African countries are experiencing a rise in the number of new coronavirus cases, and many governments have been enforcing strict social distancing measures.
As they prepare for a surge in cases, misleading information has been spreading throughout the continent.
1. Inhaling very hot steam is dangerous
The false claim that inhaling steam is an effective treatment against coronavirus has surfaced once again, this time in Tanzania with an endorsement by its president.
As part of an appeal to put more emphasis on traditional cures, President John Magufuli has said inhaling steam kills off viruses in the nose and the mouth.
Mr Magufuli suggested that high temperatures would work against the virus during remarks about the best strategy to tackle the coronavirus crisis.
But although high temperature steam treatment is used for industrial cleaning in places such as hospitals, inhaling it at these temperatures would be extremely dangerous to the human body, according to Keith Neal, a specialist in the spread of infectious diseases at the University of Nottingham in the UK.
He points out that if steam that hot got inside your body in attempt to kill the virus, your lungs would also be irreparably damaged.
Also, water vapour rising from a boiling pan would be quickly cooled as it enters the body and not be hot enough to have an effect against the virus.
The World Health Organization (WHO) has warned against taking very hot baths to stop the virus, saying this could burn you.
2.Chinese-owned businesses in Nigeria were not attacked
As reports about Africans facing discrimination in China have emerged, some people have started spreading fake videos, claiming they show people retaliating against the Chinese community in Africa.
A case in point is a video said to show a Chinese-owned business on fire in Nigeria.
The images actually show shops on fire at a popular market area in Ibadan in south-west Nigeria this month.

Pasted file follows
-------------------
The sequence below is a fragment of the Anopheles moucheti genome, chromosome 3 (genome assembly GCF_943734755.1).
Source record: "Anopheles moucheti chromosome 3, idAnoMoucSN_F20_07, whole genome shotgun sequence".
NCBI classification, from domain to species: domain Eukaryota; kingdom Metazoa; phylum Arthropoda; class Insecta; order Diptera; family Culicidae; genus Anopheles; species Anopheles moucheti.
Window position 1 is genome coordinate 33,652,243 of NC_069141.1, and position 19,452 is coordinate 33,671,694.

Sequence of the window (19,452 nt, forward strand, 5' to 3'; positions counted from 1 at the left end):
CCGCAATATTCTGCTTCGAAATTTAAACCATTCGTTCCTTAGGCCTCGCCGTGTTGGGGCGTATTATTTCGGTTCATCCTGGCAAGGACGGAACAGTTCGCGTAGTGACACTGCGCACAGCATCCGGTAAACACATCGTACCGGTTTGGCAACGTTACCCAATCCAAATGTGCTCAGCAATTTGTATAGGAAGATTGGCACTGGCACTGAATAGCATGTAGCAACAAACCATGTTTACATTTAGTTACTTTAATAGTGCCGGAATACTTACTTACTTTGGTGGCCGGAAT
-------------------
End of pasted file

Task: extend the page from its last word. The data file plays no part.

The Punch newspaper in Nigeria reported on the fire and refers to Nigerian traders with no mention of Chinese businesses.
The video which has been viewed more than a million times was later pulled by Twitter because they said “it violated Twitter rules”.
3. Consuming alcohol does not protect against Covid-19
The governor of Kenya’s capital, Nairobi, has been criticised for misleading remarks about alcohol and the coronavirus.
Governor Mike Sonko was explaining why he is including bottles of Hennessy cognac in food supplies for vulnerable people in the city, saying it would serve as a “throat sanitiser”.
“From the research which has been conducted by World Health Organization (WHO) and various health organisations it has been revealed that alcohol plays a very major role in killing the coronavirus, or any sort of virus,” he said.
He appears to have misinterpreted WHO health advice. It says drinking alcohol does not protect you against the coronavirus, but it does refer to the efficacy of alcohol-based gel to clean your hands.
The WHO advice adds that alcohol consumption “is likely to increase the health risks if a person becomes infected with the virus”.
Hennessy, the manufacturers of Hennessy cognac, have also cautioned Kenyans against consuming alcohol with the belief that it will offer protection.
4. Blue facemasks are not contaminated
Two posts on Facebook, which have been urging Africans not to wear blue face masks amid claims they are contaminated with toxins, have been widely shared.
The first post claims to be quoting Amazon founder Jeff Bezos and a supposed scheme to distribute contaminated masks.
“Dear Africans, avoid wearing the blue masks that are made in America and Europe because these masks contain suicidal toxic [sic]” the post reads. It doesn’t explain what toxins they are supposed to contain.
Amazon says the quotes have been fabricated.
A post on another page – this time falsely quoting the head of the World Health Organization – also urges people not to wear blue masks.
Mary Stephen, from the WHO regional office for Africa, told the BBC the organisation hasn’t received any reports of contaminated masks.
“Countries are sourcing their masks from different sources, and we are not aware of any contamination,” she says.